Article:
It's all a veneer, really, for the vehicular mayhem that Bigbig has ready for you in the actual game. Each level is extremely straightforward: In the car of choice for that particular mission, you tear off after the bad guys in, well, hot pursuit. With the exception of a periodic rail-shooter level where you man the minigun on a support helicopter, the level diversity is very minimal. The objectives are not particularly robust, either, as levels either involve taking down a set of drivers before they get away at the end of the designated roadway (more on that later), getting to the end of a sequence and dealing with a boss, or protecting a convoy or two. It's hardly heart-stopping design, and the fact that no level is anything more than straightforward sort of makes the whole thing feel like one glorious racing game — almost a slot car simulation, if you will.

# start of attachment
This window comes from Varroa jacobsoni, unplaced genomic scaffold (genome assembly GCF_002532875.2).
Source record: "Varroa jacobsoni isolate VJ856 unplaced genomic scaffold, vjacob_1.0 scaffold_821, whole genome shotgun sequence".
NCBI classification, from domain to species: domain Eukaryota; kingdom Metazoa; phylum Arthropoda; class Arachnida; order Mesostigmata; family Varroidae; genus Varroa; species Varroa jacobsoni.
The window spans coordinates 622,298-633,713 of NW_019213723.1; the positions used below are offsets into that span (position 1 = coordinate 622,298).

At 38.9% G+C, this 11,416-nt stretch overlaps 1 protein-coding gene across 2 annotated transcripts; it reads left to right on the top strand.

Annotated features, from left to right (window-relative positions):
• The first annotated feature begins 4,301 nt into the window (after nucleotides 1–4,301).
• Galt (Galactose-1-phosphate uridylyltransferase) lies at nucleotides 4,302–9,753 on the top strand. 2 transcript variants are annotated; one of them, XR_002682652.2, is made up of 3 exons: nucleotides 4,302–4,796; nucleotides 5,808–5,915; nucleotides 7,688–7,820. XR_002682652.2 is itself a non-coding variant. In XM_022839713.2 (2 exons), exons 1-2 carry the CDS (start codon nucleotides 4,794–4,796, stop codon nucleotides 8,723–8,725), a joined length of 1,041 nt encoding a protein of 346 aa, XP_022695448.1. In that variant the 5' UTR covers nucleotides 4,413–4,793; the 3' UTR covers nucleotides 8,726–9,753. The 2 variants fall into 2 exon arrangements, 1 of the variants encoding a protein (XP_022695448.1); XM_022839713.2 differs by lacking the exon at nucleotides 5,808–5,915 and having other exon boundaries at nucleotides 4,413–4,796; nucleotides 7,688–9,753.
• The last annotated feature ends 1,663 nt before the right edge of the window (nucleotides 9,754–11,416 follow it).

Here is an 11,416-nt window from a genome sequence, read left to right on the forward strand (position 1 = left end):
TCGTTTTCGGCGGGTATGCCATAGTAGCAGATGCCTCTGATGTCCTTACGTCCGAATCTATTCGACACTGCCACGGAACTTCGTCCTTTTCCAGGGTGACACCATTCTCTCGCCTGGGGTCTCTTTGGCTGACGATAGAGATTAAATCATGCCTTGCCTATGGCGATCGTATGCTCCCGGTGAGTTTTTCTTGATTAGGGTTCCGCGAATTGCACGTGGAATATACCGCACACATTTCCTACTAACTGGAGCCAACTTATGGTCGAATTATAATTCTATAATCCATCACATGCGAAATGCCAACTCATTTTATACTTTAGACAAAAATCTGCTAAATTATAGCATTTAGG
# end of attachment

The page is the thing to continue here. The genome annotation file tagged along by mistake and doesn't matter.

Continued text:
Your Pursuit Force car is, by and large, competent, if unspectacular. It's fast and can take a fairly serious beating before exploding and leaving you lying on the asphalt. Should you lose your love of the blue 'n' white beastie (or if the game tells you it's time to move on), switching to another car is as simple as pulling up next to it and hitting the right button when you see the "transfer" icon. The commander will happily jump out into midair, fly to the other car in a daring act of aerobatics that'll make the Circque du Soleil look on in awe — and land on the car in question, with the protests of metal and plastic. At that point, it's a simple task to kill, arrest, or otherwise remove the driver and his passengers, and then zingo-zango, it's a new car, and you didn't have to fill out the paperwork or take a test drive.